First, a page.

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Columbo full episode: Etude in Black

Columbo Etude in Black John Cassavetes
“That’s my specialty you know… homicide.”

BFFs John Cassavetes and Peter Falk teamed up to devastating effect in fan favourite episode Etude in Black in 1972.

And the wonderful news is that Etude is the latest episode to be made available in full to keen viewers via the official Columbo YouTube channel. So grab your conductor’s baton and get ready for fun with Falk, Cassavetes and support cast of stars that includes James McEachin, Blythe Danner and Myrna Loy – PLUS DOG’S DEBUT!

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Columbo Etude in Black review
“I’m gonna take a nap now.”
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23 thoughts on “Columbo full episode: Etude in Black

    • If memory serves the concert begins (bizarrely) right in the middle of Beethoven’s seventh and there is later on a Mozart symphony – #40 or 41. Also the piece that the mistress dies while playing is Chopin’s etude in Ab major — lots of black keys there too! Funny that they didn’t use his etude in Gb major which is also nicknamed the ‘black key’ etude.

    • It takes about 30 seconds before the part really starts. Its not the volume. It is definitely Beethoven’s Symphony #6 part #4

  1. Does anyone know the music that Alex was conducting to on the night of the murder? Would love to listen to it on spotify.

  2. One thing that really bothered me throughout this episode is the unrealistic way that John Cassavettes portrayed a musical conductor.

    As a music major, I was constantly aware of his lack of sense of tempo. He never moved his hands with the correct timing of the music and, his overly dramatic “directing”, made him look like a swordsman, aggressively attacking his musicians.

    Of all the Columbo villians, he had the most disagreeable disposition I can remember. And, he probably disregarded the women in his life more than any other Columbo villain.

    But, I’m not surprised because I’ve have heard, more than once, that he was sort of an egomaniac as an actor and, difficult to deal with, in real life.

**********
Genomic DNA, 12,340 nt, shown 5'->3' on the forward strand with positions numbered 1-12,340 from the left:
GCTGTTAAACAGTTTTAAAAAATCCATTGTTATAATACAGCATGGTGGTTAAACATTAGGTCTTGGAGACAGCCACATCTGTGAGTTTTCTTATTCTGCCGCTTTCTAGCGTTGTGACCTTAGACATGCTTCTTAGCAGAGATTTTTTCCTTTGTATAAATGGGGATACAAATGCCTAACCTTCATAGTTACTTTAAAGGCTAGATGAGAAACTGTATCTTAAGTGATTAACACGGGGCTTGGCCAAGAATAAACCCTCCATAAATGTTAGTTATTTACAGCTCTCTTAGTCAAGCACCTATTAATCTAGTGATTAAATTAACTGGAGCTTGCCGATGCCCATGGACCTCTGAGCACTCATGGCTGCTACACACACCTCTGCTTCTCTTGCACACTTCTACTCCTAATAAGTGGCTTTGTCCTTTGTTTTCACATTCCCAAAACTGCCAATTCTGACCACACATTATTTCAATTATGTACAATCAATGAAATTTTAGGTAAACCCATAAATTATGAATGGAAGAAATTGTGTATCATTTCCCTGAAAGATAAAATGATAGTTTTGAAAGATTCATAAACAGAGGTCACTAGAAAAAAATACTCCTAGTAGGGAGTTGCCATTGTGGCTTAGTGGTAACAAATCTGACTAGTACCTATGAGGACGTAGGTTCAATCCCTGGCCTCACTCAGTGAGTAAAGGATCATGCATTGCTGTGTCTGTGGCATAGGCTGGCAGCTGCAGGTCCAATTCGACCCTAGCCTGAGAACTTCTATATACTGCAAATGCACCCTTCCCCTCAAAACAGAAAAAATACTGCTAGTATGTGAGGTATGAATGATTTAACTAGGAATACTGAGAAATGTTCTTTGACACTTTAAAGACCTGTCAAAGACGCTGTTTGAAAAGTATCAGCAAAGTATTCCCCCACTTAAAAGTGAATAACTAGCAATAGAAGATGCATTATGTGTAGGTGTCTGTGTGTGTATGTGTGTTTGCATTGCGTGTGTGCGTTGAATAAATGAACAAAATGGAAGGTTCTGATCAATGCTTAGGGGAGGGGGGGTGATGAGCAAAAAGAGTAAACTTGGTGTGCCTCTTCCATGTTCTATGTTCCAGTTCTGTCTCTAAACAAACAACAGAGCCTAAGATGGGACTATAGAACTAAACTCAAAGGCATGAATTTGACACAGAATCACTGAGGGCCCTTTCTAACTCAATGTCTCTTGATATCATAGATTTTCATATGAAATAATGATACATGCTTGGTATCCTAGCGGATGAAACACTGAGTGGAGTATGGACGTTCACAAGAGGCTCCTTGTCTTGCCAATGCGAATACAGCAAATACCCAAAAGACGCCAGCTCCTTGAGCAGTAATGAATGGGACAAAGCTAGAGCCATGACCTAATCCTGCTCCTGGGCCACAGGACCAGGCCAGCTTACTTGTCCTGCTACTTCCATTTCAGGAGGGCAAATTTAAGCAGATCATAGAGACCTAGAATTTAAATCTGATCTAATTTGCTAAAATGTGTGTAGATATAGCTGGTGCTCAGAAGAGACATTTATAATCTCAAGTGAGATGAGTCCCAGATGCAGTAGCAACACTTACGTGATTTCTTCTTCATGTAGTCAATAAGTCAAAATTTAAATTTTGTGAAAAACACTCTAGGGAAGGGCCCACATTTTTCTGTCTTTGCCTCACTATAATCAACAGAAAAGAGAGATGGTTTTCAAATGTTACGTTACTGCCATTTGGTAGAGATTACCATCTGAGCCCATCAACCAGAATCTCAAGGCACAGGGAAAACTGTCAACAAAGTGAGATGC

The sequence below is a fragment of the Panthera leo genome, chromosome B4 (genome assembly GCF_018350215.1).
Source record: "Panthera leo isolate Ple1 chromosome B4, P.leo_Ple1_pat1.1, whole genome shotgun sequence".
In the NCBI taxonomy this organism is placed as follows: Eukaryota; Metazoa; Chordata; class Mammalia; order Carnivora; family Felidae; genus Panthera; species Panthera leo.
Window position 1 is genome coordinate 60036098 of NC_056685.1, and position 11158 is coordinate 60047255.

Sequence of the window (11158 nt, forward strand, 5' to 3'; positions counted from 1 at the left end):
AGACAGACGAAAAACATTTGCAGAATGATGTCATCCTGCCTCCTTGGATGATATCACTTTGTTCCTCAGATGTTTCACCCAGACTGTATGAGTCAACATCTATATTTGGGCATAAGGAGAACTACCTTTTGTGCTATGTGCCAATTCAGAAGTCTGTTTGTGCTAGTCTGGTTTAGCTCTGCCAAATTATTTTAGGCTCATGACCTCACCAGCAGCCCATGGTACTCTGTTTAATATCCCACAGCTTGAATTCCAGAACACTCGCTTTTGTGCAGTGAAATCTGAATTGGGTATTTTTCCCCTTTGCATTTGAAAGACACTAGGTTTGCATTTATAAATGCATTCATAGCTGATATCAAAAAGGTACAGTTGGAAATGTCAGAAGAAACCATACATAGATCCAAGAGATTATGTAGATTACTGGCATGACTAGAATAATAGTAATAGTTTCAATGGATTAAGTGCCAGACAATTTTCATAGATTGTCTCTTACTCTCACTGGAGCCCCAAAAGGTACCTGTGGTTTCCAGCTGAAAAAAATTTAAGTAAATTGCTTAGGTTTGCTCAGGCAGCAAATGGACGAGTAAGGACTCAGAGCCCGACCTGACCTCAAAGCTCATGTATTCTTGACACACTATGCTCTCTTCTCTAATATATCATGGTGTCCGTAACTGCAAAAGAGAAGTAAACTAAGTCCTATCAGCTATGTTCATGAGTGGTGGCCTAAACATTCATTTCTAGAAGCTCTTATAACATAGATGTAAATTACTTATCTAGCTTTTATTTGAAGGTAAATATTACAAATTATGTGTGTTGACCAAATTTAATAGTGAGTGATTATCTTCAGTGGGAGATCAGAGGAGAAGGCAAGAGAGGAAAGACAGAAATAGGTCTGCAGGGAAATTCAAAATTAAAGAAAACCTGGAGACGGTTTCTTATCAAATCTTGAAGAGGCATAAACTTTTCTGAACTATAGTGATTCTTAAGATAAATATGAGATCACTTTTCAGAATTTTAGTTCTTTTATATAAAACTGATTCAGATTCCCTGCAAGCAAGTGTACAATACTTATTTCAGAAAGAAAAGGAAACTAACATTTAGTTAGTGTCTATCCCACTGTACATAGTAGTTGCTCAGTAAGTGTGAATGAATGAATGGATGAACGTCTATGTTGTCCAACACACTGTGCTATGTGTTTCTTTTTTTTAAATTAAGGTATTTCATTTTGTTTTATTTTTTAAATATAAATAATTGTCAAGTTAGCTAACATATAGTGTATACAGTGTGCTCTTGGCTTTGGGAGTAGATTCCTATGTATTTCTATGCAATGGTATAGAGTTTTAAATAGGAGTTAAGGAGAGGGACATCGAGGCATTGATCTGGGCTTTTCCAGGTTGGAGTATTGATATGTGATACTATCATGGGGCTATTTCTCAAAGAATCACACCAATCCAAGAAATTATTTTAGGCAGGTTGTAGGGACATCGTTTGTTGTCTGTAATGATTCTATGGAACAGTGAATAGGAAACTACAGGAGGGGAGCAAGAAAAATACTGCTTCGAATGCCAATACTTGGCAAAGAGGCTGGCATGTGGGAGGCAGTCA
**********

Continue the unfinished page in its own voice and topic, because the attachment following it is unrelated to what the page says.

• Me too, but I’ve always assumed it was because the music was laid in after the scene was shot. Meaning, he was “conducting” without music.

      I also agree about the swordsman thing – lots of slashing and stabbing the air! My guess here is, Cassavettes was really trying to put forth “the tortured artist” thing.

      I remember seeing John Cassavettes in an appearance on a talk show. OMG – so, so cringe-y. …and I really like Cassavettes’ work, but geeeeez – not a guy I’d ever want to hang out with – even if he were buying the beer!

  3. A solid and classic Columbo, probably would rate somewhere in the 20’s of all the episodes for me, and for this fantastic series that’s darn good. This episode has the typical beautiful mansion and gorgeous cars that are common for this series and are one of the many things that make it so appealing.

  4. One thing I like about Etude is the inexplicable appearance of long-time character actor Henry Beckman at the murder scene. He’s a kind of burned-out old guy that the Lt’s using for exposition about the victim– and it’s like, ok, is he the coroner or a neighbor, or a figment of Columbo’s imagination, or what? He doesn’t have a name or title, he’s just there. He’s not even in the credits. Why doesn’t the Lt set up the scene with the cigar-chomping Sargent, instead? Who is this guy?! My guess, a friend of Mr Falk’s that was hanging around the set. Nothing wrong with that. I’m a big fan of Beckman.

  5. I think Etude in Black is of the true classic columbo style and while it is a very memorable episode and rates very highly among fans and other Blogs generally , ( some people put it in there top 10 ) I actually am not a big fan of it , I find it a tad tedious and I think that the final clue is IE the carnation re appearing/ missing makes for a top 10 ( as columbophile has already pointed out if you visit previous post ( murderers who would never done time post ) Etude in black is slightly overrated in my opinion , However its defineltley much more in the top half of the 70s than the bottom the top and always worth watching.

  6. One of my all-time favorite examples of Columbo disregarding things like chain of custody and protecting evidence. Not only is he toting the keyboard around, he actually strikes a couple of keys. Good times.

    • Haha yes, there’s probably an article for ‘biggest violations committed by Columbo’ e.g. using the murder weapon to crack open an egg (Stitch in Crime) or unwinding a keyboard ribbon with a destroyed letter on it (Now you See Him),

  7. Cassavetes was a good foil for Columbo. The friends worked so well together. Etude in Black remains a top episode of the series.


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